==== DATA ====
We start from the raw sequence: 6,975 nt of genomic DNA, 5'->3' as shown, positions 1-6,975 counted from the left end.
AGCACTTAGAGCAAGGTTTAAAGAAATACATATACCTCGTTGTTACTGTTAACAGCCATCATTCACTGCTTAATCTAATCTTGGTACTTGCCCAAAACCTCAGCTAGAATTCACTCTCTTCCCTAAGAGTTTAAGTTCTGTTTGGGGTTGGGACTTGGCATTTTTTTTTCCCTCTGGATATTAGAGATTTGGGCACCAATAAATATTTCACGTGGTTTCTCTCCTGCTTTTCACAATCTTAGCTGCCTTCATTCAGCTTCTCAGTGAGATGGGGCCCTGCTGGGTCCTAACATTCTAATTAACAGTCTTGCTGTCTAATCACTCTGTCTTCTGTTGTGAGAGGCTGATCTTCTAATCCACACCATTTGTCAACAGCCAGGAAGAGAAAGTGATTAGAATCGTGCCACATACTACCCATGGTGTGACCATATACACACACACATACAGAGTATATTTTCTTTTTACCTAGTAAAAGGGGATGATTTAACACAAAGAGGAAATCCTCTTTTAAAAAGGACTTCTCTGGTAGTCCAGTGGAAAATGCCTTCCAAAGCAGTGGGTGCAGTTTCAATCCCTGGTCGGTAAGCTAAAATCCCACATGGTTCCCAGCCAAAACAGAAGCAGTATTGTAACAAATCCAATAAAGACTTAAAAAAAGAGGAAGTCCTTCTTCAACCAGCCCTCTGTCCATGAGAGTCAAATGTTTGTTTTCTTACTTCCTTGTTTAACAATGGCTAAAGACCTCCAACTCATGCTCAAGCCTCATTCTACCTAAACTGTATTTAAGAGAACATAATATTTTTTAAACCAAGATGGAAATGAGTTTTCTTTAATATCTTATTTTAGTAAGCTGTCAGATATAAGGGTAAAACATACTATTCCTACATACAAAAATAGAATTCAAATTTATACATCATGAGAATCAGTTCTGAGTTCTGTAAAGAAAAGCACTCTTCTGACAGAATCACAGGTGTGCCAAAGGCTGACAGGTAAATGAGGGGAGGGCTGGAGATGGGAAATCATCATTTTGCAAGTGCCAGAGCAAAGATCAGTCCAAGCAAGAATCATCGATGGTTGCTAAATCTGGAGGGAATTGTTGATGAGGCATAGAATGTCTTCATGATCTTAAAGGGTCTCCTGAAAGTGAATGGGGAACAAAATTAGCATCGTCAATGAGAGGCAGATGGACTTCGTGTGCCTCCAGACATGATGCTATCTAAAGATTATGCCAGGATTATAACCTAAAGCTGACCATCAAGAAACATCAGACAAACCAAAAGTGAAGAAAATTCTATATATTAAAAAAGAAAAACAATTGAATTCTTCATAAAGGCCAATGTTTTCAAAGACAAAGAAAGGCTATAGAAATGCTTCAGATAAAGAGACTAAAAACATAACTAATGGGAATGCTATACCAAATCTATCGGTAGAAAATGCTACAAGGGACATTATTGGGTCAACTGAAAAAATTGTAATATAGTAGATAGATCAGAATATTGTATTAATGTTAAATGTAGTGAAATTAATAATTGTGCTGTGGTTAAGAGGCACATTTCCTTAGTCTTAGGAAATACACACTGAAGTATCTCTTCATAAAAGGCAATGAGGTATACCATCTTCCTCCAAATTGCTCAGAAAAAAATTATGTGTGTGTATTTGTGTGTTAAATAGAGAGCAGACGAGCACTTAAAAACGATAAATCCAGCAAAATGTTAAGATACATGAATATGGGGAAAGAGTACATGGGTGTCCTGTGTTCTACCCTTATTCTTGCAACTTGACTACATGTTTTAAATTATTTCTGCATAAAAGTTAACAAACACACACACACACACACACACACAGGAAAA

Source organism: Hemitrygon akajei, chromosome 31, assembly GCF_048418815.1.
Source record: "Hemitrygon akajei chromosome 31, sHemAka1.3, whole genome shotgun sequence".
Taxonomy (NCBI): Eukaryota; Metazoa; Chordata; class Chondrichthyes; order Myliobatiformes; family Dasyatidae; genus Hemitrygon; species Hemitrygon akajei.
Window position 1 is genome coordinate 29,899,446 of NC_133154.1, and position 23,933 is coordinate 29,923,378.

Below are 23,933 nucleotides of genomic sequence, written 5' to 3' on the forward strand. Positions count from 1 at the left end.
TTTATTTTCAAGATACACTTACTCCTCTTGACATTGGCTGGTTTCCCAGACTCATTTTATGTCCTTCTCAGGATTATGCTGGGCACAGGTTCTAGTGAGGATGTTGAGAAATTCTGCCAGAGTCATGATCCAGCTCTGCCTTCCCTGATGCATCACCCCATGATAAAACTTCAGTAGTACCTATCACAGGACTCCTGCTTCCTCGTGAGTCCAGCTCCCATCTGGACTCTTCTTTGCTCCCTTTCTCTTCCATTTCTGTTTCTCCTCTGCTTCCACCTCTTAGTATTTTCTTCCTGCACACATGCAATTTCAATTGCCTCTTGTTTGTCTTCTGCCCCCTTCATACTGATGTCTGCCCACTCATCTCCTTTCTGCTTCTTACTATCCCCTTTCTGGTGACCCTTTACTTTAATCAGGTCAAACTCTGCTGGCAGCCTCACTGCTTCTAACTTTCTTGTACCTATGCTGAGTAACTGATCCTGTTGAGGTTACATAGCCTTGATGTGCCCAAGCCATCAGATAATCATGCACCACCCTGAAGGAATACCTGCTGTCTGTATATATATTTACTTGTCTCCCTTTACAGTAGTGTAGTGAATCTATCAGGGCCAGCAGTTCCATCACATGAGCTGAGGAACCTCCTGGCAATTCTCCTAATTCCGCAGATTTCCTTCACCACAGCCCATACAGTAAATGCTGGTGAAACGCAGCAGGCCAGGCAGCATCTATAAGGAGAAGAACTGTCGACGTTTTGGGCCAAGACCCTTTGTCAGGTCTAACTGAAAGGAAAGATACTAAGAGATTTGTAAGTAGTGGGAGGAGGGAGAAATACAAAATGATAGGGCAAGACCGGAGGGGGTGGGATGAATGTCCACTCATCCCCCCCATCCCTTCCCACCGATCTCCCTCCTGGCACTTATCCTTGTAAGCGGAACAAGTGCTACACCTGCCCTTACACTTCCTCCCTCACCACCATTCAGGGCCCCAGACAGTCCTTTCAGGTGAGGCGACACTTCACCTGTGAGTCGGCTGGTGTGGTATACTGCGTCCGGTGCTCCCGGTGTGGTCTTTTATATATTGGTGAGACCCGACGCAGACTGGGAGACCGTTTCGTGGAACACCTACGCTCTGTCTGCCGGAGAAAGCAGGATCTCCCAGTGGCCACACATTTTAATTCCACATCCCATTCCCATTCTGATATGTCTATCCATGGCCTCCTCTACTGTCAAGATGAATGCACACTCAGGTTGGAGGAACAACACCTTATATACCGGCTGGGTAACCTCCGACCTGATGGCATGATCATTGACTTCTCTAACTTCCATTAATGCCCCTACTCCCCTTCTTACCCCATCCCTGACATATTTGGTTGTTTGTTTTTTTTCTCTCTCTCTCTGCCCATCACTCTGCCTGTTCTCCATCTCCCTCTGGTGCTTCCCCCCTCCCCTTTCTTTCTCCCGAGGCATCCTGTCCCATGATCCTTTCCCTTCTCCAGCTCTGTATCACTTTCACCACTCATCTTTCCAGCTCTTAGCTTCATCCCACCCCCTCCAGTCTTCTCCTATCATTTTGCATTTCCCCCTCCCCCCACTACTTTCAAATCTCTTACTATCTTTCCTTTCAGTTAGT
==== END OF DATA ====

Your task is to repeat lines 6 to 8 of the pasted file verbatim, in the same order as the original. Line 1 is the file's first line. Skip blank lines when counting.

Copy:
Window position 1 is genome coordinate 29,899,446 of NC_133154.1, and position 23,933 is coordinate 29,923,378.

Below are 23,933 nucleotides of genomic sequence, written 5' to 3' on the forward strand. Positions count from 1 at the left end.
TTTATTTTCAAGATACACTTACTCCTCTTGACATTGGCTGGTTTCCCAGACTCATTTTATGTCCTTCTCAGGATTATGCTGGGCACAGGTTCTAGTGAGGATGTTGAGAAATTCTGCCAGAGTCATGATCCAGCTCTGCCTTCCCTGATGCATCACCCCATGATAAAACTTCAGTAGTACCTATCACAGGACTCCTGCTTCCTCGTGAGTCCAGCTCCCATCTGGACTCTTCTTTGCTCCCTTTCTCTTCCATTTCTGTTTCTCCTCTGCTTCCACCTCTTAGTATTTTCTTCCTGCACACATGCAATTTCAATTGCCTCTTGTTTGTCTTCTGCCCCCTTCATACTGATGTCTGCCCACTCATCTCCTTTCTGCTTCTTACTATCCCCTTTCTGGTGACCCTTTACTTTAATCAGGTCAAACTCTGCTGGCAGCCTCACTGCTTCTAACTTTCTTGTACCTATGCTGAGTAACTGATCCTGTTGAGGTTACATAGCCTTGATGTGCCCAAGCCATCAGATAATCATGCACCACCCTGAAGGAATACCTGCTGTCTGTATATATATTTACTTGTCTCCCTTTACAGTAGTGTAGTGAATCTATCAGGGCCAGCAGTTCCATCACATGAGCTGAGGAACCTCCTGGCAATTCTCCTAATTCCGCAGATTTCCTTCACCACAGCCCATACAGTAAATGCTGGTGAAACGCAGCAGGCCAGGCAGCATCTATAAGGAGAAGAACTGTCGACGTTTTGGGCCAAGACCCTTTGTCAGGTCTAACTGAAAGGAAAGATACTAAGAGATTTGTAAGTAGTGGGAGGAGGGAGAAATACAAAATGATAGGGCAAGACCGGAGGGGGTGGGATGAATGTCCACTCATCCCCCCCATCCCTTCCCACCGATCTCCCTCCTGGCACTTATCCTTGTAAGCGGAACAAGTGCTACACCTGCCCTTACACTTCCTCCCTCACCACCATTCAGGGCCCCAGACAGTCCTTTCAGGTGAGGCGACACTTCACCTGTGAGTCGGCTGGTGTGGTATACTGCGTCCGGTGCTCCCGGTGTGGTCTTTTATATATTGGTGAGACCCGACGCAGACTGGGAGACCGTTTCGTGGAACACCTACGCTCTGTCTGCCGGAGAAAGCAGGATCTCCCAGTGGCCACACATTTTAATTCCACATCCCATTCCCATTCTGATATGTCTATCCATGGCCTCCTCTACTGTCAAGATGAATGCACACTCAGGTTGGAGGAACAACACCTTATATACCGGCTGGGTAACCTCCGACCTGATGGCATGATCATTGACTTCTCTAACTTCCATTAATGCCCCTACTCCCCTTCTTACCCCATCCCTGACATATTTGGTTGTTTGTTTTTTTTCTCTCTCTCTCTGCCCATCACTCTGCCTGTTCTCCATCTCCCTCTGGTGCTTCCCCCCTCCCCTTTCTTTCTCCCGAGGCATCCTGTCCCATGATCCTTTCCCTTCTCCAGCTCTGTATCACTTTCACCACTCATCTTTCCAGCTCTTAGCTTCATCCCACCCCCTCCAGTCTTCTCCTATCATTTTGCATTTCCCCCTCCCCCCACTACTTTCAAATCTCTTACTATCTTTCCTTTCAGTTAGT